CA won't probe Schumer over IndyMac

August 24, 2008 8:27:05 AM PDT
California authorities have rebuffed a request to investigate whether Sen. Charles Schumer helped fuel IndyMac Bancorp Inc.'s collapse by expressing concerns about the major mortgage lender's soundness.The California Attorney General's office said in a letter Thursday that there was "insufficient evidence" to investigate the New York Democrat under a state law against making false statements or spreading rumors about a bank's solvency.

Schumer's statements in June 26 letters to bank regulators were true and apparently drawn from public information, Assistant Attorney General Thomas Greene wrote. He also noted that the U.S. Constitution protects members of Congress from being prosecuted or sued for remarks made in their official capacity.

"Finally, while Senator Schumer's statements may have accelerated public concern about IndyMac's financial condition, we do not believe that we can prove that they caused the bank's failure," Greene wrote.

Schumer spokesman Brian Fallon declined to comment Saturday. He had previously said the information in the letters was true and publicly available.

Former IndyMac employees sought the probe, saying Schumer's publicly released letters spurred a run on the Pasadena, Calif.-based bank that led to a July 11 government takeover.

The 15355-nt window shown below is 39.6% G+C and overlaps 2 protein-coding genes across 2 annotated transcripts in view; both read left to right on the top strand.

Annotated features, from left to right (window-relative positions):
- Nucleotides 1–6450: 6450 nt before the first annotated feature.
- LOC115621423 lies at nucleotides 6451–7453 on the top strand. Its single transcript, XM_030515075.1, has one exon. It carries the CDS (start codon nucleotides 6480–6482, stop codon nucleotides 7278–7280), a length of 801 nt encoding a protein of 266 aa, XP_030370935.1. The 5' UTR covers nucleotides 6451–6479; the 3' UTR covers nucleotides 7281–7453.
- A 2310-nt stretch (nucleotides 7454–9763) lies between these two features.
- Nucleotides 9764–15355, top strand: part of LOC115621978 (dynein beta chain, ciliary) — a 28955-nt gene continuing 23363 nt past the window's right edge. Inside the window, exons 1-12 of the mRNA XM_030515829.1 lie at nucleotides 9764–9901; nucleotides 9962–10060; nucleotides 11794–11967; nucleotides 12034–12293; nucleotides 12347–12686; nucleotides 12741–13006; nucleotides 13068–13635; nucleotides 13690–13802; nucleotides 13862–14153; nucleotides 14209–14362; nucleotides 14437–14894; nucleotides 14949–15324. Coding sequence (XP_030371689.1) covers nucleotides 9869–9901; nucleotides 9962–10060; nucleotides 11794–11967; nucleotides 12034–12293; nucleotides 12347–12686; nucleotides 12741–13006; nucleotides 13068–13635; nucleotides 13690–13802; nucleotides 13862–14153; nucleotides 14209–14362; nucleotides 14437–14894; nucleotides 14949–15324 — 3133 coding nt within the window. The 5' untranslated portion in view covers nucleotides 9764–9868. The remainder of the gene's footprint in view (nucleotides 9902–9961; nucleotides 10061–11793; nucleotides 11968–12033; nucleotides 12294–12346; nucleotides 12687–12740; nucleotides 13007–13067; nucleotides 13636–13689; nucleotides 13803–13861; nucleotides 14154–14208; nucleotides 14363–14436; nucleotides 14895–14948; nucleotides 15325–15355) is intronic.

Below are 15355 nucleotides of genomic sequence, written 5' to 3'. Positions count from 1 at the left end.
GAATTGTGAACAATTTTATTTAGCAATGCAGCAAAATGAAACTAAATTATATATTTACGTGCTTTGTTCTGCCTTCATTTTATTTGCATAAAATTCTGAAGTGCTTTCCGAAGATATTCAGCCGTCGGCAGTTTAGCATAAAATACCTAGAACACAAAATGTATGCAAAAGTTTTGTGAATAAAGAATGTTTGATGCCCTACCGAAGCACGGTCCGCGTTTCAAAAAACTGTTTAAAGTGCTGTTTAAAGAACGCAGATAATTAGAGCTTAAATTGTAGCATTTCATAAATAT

IndyMac was the second-largest financial institution to fail in U.S. history, regulators said.

The bank had suffered huge losses on mortgage-backed securities when Schumer communicated his "concern for the safety-and-soundness risks posed by IndyMac." He asked regulators what steps they were taking to prevent a collapse.

During the next 11 days, depositors scrambled to withdraw more than $1.3 billion. Regulators then seized IndyMac as hundreds of California customers waited on line for hours to demand their money. The Federal Deposit Insurance Corp. now operates IndyMac under a conservatorship.

Some regulators said Schumer bore part of the blame for the bank's collapse, as did the 51 former workers who sought the California probe.

Schumer's spokesman said earlier this week that "while we certainly empathize with the plight of the employees, their ire is better directed at the management of IndyMac."